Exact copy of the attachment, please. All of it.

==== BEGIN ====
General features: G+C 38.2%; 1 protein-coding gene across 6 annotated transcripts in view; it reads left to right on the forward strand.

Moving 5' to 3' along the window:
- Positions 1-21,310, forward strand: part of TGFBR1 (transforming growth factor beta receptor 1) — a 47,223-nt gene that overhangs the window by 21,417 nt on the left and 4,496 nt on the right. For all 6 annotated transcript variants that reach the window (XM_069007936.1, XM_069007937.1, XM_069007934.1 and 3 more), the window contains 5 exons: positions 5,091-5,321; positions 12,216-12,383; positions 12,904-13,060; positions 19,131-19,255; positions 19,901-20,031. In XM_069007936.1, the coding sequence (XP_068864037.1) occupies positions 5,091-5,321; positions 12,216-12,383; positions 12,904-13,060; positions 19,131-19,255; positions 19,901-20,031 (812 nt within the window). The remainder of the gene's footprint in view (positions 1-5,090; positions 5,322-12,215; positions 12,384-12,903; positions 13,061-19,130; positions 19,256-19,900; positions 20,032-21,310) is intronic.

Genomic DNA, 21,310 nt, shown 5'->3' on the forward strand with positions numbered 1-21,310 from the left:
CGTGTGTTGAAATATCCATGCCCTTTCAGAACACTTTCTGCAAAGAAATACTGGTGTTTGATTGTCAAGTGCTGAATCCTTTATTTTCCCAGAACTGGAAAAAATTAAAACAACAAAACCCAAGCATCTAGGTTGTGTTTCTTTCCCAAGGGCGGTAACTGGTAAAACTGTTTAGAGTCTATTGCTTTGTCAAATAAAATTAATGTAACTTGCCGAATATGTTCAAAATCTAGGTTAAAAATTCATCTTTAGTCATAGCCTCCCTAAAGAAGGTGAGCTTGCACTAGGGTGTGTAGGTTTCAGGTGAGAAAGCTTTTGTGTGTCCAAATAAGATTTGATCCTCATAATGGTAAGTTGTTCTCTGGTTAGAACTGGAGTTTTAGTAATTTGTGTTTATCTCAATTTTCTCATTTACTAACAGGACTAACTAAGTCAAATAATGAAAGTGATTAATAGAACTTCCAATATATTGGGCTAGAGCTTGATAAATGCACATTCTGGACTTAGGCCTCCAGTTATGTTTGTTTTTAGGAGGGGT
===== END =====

General features: G+C 38.2%; 1 protein-coding gene across 6 annotated transcripts in view; it reads left to right on the forward strand.

Moving 5' to 3' along the window:
- Positions 1-21,310, forward strand: part of TGFBR1 (transforming growth factor beta receptor 1) — a 47,223-nt gene that overhangs the window by 21,417 nt on the left and 4,496 nt on the right. For all 6 annotated transcript variants that reach the window (XM_069007936.1, XM_069007937.1, XM_069007934.1 and 3 more), the window contains 5 exons: positions 5,091-5,321; positions 12,216-12,383; positions 12,904-13,060; positions 19,131-19,255; positions 19,901-20,031. In XM_069007936.1, the coding sequence (XP_068864037.1) occupies positions 5,091-5,321; positions 12,216-12,383; positions 12,904-13,060; positions 19,131-19,255; positions 19,901-20,031 (812 nt within the window). The remainder of the gene's footprint in view (positions 1-5,090; positions 5,322-12,215; positions 12,384-12,903; positions 13,061-19,130; positions 19,256-19,900; positions 20,032-21,310) is intronic.

Genomic DNA, 21,310 nt, shown 5'->3' on the forward strand with positions numbered 1-21,310 from the left:
CGTGTGTTGAAATATCCATGCCCTTTCAGAACACTTTCTGCAAAGAAATACTGGTGTTTGATTGTCAAGTGCTGAATCCTTTATTTTCCCAGAACTGGAAAAAATTAAAACAACAAAACCCAAGCATCTAGGTTGTGTTTCTTTCCCAAGGGCGGTAACTGGTAAAACTGTTTAGAGTCTATTGCTTTGTCAAATAAAATTAATGTAACTTGCCGAATATGTTCAAAATCTAGGTTAAAAATTCATCTTTAGTCATAGCCTCCCTAAAGAAGGTGAGCTTGCACTAGGGTGTGTAGGTTTCAGGTGAGAAAGCTTTTGTGTGTCCAAATAAGATTTGATCCTCATAATGGTAAGTTGTTCTCTGGTTAGAACTGGAGTTTTAGTAATTTGTGTTTATCTCAATTTTCTCATTTACTAACAGGACTAACTAAGTCAAATAATGAAAGTGATTAATAGAACTTCCAATATATTGGGCTAGAGCTTGATAAATGCACATTCTGGACTTAGGCCTCCAGTTATGTTTGTTTTTAGGAGGGGT